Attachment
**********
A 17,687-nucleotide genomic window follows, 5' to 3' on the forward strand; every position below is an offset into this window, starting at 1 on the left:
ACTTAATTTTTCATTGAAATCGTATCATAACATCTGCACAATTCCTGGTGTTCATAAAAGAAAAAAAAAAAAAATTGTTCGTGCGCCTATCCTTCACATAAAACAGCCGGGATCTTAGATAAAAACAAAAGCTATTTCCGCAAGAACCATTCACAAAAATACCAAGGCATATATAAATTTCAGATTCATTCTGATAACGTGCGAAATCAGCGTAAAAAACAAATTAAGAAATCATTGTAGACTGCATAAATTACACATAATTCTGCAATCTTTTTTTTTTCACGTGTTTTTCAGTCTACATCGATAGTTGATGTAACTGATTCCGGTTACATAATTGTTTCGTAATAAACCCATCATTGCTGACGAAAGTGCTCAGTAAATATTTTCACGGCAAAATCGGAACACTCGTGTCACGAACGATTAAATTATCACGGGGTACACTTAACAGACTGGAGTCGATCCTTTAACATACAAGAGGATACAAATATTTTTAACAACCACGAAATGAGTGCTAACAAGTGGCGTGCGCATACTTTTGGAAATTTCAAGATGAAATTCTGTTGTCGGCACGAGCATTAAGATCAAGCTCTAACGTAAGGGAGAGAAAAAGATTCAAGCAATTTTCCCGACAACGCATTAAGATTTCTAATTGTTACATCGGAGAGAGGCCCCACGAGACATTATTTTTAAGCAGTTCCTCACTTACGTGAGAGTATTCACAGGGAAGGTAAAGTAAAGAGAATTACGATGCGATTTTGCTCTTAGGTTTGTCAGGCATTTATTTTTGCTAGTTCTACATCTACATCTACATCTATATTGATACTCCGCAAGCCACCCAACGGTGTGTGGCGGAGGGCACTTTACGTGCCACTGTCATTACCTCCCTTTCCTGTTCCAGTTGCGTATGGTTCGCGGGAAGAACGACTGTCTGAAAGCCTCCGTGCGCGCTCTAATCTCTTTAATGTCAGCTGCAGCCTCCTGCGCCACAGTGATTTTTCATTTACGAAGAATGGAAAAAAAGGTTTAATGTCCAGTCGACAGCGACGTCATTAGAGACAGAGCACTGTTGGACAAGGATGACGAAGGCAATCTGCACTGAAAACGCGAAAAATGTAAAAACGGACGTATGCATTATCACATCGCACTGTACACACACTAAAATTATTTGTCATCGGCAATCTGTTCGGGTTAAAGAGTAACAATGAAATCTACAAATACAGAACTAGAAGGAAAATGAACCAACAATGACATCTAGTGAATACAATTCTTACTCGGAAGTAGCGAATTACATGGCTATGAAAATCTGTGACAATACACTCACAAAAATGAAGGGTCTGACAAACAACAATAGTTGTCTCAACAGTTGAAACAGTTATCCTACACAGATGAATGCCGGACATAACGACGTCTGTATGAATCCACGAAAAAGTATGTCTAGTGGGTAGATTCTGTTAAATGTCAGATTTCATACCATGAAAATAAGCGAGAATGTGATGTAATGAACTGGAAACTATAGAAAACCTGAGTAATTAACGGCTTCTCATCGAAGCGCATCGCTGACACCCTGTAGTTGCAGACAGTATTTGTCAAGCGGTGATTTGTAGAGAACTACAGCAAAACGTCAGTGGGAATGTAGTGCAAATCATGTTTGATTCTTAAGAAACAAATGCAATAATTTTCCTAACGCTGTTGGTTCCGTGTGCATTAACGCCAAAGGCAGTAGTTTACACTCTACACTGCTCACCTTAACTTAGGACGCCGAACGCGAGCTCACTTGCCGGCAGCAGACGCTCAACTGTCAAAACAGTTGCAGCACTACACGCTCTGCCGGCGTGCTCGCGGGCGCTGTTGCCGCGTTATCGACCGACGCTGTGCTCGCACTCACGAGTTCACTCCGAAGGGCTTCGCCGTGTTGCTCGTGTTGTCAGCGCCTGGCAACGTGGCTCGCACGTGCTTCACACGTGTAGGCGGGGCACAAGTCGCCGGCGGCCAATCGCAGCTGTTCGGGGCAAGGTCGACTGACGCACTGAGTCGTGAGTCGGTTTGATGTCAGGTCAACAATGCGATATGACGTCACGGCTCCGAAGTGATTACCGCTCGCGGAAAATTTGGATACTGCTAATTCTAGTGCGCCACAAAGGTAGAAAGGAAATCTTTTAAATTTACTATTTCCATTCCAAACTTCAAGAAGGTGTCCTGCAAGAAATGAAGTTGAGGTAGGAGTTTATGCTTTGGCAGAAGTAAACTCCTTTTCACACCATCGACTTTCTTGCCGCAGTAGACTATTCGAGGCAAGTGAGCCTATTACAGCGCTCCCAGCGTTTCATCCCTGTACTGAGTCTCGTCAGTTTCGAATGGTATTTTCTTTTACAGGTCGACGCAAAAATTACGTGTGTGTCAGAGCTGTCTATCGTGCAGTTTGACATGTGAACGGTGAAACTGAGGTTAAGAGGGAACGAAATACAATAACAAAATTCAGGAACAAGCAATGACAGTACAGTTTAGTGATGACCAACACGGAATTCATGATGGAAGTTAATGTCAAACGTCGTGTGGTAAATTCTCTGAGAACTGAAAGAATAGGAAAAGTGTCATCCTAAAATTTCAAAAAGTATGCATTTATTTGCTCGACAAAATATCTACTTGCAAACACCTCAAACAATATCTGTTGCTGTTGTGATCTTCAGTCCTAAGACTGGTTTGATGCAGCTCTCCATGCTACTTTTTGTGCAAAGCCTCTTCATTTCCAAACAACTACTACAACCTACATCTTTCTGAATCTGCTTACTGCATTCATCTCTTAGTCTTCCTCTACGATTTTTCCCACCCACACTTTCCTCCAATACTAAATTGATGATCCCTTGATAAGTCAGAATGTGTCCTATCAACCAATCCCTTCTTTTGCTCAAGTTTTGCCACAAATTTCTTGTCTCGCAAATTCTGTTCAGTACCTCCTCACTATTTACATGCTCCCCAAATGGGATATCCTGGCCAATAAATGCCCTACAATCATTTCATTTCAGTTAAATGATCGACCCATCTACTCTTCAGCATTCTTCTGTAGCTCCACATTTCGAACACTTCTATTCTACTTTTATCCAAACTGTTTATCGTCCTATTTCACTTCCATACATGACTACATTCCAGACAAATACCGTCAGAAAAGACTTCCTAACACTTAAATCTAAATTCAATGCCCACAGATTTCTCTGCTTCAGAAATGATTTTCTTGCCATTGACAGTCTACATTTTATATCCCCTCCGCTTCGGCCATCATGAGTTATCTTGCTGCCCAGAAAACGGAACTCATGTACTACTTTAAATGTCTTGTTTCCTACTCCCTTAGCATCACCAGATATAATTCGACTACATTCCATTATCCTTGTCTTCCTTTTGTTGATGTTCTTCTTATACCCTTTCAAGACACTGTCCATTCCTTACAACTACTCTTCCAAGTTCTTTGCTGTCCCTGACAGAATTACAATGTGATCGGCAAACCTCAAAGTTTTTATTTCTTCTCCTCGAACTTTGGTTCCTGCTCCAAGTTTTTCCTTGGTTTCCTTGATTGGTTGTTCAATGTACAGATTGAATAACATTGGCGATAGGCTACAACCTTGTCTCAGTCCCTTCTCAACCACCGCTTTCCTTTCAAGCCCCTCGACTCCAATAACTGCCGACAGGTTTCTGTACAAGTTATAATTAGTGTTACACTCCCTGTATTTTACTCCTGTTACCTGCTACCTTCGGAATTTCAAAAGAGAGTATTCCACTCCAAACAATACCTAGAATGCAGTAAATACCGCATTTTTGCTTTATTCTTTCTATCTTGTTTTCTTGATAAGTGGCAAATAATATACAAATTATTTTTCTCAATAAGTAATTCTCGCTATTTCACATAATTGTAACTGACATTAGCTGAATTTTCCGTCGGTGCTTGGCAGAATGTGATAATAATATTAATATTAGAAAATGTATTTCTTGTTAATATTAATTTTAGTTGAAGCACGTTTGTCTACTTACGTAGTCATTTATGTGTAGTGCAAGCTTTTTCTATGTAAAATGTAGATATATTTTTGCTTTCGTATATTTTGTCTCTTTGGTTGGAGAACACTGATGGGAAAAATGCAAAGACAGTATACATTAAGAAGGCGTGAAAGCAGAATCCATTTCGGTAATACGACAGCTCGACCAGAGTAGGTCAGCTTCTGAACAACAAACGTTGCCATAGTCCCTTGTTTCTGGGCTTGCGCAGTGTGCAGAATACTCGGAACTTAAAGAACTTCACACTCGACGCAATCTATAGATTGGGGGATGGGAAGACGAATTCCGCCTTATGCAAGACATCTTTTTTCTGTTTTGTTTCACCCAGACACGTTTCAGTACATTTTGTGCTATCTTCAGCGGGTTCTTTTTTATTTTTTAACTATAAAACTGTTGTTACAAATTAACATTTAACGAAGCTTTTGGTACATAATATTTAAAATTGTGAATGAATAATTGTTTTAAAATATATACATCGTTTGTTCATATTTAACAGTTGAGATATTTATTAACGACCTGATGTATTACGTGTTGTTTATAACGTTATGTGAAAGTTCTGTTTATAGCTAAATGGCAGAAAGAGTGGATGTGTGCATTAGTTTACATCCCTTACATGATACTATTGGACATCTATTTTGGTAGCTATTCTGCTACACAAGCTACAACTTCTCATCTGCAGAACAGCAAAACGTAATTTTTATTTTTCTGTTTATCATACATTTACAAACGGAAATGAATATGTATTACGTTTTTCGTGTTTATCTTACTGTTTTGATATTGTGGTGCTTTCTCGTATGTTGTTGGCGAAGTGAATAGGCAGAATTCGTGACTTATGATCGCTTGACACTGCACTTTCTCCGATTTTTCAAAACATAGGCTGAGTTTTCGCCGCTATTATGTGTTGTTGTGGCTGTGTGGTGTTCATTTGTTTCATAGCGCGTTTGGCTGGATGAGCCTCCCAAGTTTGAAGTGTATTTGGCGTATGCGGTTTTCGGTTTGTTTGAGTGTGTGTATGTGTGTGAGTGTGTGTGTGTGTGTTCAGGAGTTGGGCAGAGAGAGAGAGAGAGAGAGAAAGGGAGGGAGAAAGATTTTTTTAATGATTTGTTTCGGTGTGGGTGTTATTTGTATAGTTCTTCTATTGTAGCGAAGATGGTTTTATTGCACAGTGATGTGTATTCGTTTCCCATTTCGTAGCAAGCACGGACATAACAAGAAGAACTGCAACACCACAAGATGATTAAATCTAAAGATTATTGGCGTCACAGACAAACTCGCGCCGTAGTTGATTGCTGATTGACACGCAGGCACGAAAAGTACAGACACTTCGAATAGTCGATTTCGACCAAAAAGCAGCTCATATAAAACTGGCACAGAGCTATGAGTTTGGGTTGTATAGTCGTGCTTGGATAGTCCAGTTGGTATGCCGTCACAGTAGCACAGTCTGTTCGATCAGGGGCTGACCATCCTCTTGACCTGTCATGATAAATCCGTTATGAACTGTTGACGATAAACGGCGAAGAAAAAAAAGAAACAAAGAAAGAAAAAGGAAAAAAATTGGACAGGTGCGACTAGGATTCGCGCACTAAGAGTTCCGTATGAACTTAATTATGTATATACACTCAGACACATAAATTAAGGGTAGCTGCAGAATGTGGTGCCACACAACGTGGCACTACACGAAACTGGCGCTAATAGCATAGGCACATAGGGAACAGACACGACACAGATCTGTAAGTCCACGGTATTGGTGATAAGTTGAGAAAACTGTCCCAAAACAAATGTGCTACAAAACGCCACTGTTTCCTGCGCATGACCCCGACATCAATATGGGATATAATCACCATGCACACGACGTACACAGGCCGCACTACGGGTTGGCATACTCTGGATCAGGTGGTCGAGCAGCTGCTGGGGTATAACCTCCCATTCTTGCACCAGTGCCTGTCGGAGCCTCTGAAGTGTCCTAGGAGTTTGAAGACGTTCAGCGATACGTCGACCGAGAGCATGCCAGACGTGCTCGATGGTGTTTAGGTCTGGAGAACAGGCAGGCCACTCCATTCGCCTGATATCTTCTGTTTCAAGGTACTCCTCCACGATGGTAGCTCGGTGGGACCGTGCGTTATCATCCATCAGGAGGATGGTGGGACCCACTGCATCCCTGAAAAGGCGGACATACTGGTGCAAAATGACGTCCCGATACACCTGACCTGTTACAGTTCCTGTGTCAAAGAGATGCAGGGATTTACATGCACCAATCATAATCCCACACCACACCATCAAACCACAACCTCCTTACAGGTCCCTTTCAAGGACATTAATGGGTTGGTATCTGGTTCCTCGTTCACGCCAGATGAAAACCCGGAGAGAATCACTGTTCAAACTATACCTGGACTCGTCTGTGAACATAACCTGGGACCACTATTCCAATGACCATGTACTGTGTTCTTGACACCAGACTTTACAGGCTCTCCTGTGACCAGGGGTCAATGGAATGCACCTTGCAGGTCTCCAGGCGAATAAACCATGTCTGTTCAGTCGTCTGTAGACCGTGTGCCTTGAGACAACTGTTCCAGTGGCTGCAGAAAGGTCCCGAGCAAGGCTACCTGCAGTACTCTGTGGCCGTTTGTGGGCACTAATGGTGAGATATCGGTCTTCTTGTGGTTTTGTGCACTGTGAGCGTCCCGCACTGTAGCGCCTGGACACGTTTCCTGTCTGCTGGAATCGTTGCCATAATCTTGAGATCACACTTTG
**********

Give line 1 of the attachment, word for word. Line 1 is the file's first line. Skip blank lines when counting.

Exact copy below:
A 17,687-nucleotide genomic window follows, 5' to 3' on the forward strand; every position below is an offset into this window, starting at 1 on the left: